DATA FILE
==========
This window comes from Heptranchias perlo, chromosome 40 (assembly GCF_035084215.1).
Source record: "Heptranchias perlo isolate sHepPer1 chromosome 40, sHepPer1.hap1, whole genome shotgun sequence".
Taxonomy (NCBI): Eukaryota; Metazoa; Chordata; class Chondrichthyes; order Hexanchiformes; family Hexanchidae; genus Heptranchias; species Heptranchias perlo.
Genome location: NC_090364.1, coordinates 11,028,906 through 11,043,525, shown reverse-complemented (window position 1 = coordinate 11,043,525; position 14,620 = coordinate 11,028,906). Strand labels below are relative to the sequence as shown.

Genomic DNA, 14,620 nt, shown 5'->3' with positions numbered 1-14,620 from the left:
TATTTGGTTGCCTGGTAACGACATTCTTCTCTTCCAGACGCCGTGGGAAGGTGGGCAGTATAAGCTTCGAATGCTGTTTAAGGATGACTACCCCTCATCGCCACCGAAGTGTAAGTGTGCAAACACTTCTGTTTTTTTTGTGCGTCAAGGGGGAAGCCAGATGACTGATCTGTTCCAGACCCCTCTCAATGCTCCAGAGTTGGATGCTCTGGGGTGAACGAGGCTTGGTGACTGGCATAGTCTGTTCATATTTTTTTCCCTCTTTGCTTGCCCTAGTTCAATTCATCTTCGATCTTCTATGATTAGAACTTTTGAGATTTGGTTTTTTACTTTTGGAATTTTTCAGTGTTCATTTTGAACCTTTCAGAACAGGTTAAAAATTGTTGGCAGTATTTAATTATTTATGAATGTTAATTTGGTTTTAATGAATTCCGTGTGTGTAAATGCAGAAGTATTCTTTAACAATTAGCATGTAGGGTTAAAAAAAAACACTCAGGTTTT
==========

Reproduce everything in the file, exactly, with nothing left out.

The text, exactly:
This window comes from Heptranchias perlo, chromosome 40 (assembly GCF_035084215.1).
Source record: "Heptranchias perlo isolate sHepPer1 chromosome 40, sHepPer1.hap1, whole genome shotgun sequence".
Taxonomy (NCBI): Eukaryota; Metazoa; Chordata; class Chondrichthyes; order Hexanchiformes; family Hexanchidae; genus Heptranchias; species Heptranchias perlo.
Genome location: NC_090364.1, coordinates 11,028,906 through 11,043,525, shown reverse-complemented (window position 1 = coordinate 11,043,525; position 14,620 = coordinate 11,028,906). Strand labels below are relative to the sequence as shown.

Genomic DNA, 14,620 nt, shown 5'->3' with positions numbered 1-14,620 from the left:
TATTTGGTTGCCTGGTAACGACATTCTTCTCTTCCAGACGCCGTGGGAAGGTGGGCAGTATAAGCTTCGAATGCTGTTTAAGGATGACTACCCCTCATCGCCACCGAAGTGTAAGTGTGCAAACACTTCTGTTTTTTTTGTGCGTCAAGGGGGAAGCCAGATGACTGATCTGTTCCAGACCCCTCTCAATGCTCCAGAGTTGGATGCTCTGGGGTGAACGAGGCTTGGTGACTGGCATAGTCTGTTCATATTTTTTTCCCTCTTTGCTTGCCCTAGTTCAATTCATCTTCGATCTTCTATGATTAGAACTTTTGAGATTTGGTTTTTTACTTTTGGAATTTTTCAGTGTTCATTTTGAACCTTTCAGAACAGGTTAAAAATTGTTGGCAGTATTTAATTATTTATGAATGTTAATTTGGTTTTAATGAATTCCGTGTGTGTAAATGCAGAAGTATTCTTTAACAATTAGCATGTAGGGTTAAAAAAAAACACTCAGGTTTT